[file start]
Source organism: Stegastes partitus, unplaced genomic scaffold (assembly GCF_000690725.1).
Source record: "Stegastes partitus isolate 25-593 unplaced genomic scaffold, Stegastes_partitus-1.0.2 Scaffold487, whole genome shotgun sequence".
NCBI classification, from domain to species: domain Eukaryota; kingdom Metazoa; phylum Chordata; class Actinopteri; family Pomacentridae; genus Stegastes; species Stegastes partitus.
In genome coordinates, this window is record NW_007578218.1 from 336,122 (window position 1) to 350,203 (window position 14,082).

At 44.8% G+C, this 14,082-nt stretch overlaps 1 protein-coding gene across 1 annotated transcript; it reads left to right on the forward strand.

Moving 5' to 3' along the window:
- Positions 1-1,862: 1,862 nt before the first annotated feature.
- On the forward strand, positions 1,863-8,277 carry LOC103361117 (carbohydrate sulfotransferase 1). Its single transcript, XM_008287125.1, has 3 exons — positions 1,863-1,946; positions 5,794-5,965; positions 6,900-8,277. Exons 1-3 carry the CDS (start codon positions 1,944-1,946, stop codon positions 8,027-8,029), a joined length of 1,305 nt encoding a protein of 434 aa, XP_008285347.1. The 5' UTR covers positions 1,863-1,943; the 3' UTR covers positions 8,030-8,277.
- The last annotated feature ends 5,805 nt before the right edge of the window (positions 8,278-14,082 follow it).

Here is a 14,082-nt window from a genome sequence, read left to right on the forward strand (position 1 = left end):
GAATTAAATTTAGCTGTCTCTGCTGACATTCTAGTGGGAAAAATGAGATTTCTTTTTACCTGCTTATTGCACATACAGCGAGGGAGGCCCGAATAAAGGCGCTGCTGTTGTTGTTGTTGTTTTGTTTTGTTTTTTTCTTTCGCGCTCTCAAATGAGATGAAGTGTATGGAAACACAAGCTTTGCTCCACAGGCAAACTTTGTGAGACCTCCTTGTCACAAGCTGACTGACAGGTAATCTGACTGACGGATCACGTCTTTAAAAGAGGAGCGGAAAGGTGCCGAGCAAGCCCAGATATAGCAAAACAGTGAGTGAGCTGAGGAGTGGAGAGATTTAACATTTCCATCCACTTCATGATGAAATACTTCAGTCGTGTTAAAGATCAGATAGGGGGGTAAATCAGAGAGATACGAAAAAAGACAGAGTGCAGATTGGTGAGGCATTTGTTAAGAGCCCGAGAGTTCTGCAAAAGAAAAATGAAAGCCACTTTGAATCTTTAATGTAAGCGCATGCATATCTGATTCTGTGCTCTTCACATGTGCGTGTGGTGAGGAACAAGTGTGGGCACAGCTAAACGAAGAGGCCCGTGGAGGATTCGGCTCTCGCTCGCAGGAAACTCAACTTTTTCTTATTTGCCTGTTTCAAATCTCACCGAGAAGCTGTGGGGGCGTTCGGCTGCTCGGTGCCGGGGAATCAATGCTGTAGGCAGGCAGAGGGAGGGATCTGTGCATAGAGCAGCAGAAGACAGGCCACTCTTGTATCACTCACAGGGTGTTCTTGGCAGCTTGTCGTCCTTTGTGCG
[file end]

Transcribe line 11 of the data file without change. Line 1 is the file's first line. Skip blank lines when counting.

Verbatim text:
GAATTAAATTTAGCTGTCTCTGCTGACATTCTAGTGGGAAAAATGAGATTTCTTTTTACCTGCTTATTGCACATACAGCGAGGGAGGCCCGAATAAAGGCGCTGCTGTTGTTGTTGTTGTTTTGTTTTGTTTTTTTCTTTCGCGCTCTCAAATGAGATGAAGTGTATGGAAACACAAGCTTTGCTCCACAGGCAAACTTTGTGAGACCTCCTTGTCACAAGCTGACTGACAGGTAATCTGACTGACGGATCACGTCTTTAAAAGAGGAGCGGAAAGGTGCCGAGCAAGCCCAGATATAGCAAAACAGTGAGTGAGCTGAGGAGTGGAGAGATTTAACATTTCCATCCACTTCATGATGAAATACTTCAGTCGTGTTAAAGATCAGATAGGGGGGTAAATCAGAGAGATACGAAAAAAGACAGAGTGCAGATTGGTGAGGCATTTGTTAAGAGCCCGAGAGTTCTGCAAAAGAAAAATGAAAGCCACTTTGAATCTTTAATGTAAGCGCATGCATATCTGATTCTGTGCTCTTCACATGTGCGTGTGGTGAGGAACAAGTGTGGGCACAGCTAAACGAAGAGGCCCGTGGAGGATTCGGCTCTCGCTCGCAGGAAACTCAACTTTTTCTTATTTGCCTGTTTCAAATCTCACCGAGAAGCTGTGGGGGCGTTCGGCTGCTCGGTGCCGGGGAATCAATGCTGTAGGCAGGCAGAGGGAGGGATCTGTGCATAGAGCAGCAGAAGACAGGCCACTCTTGTATCACTCACAGGGTGTTCTTGGCAGCTTGTCGTCCTTTGTGCG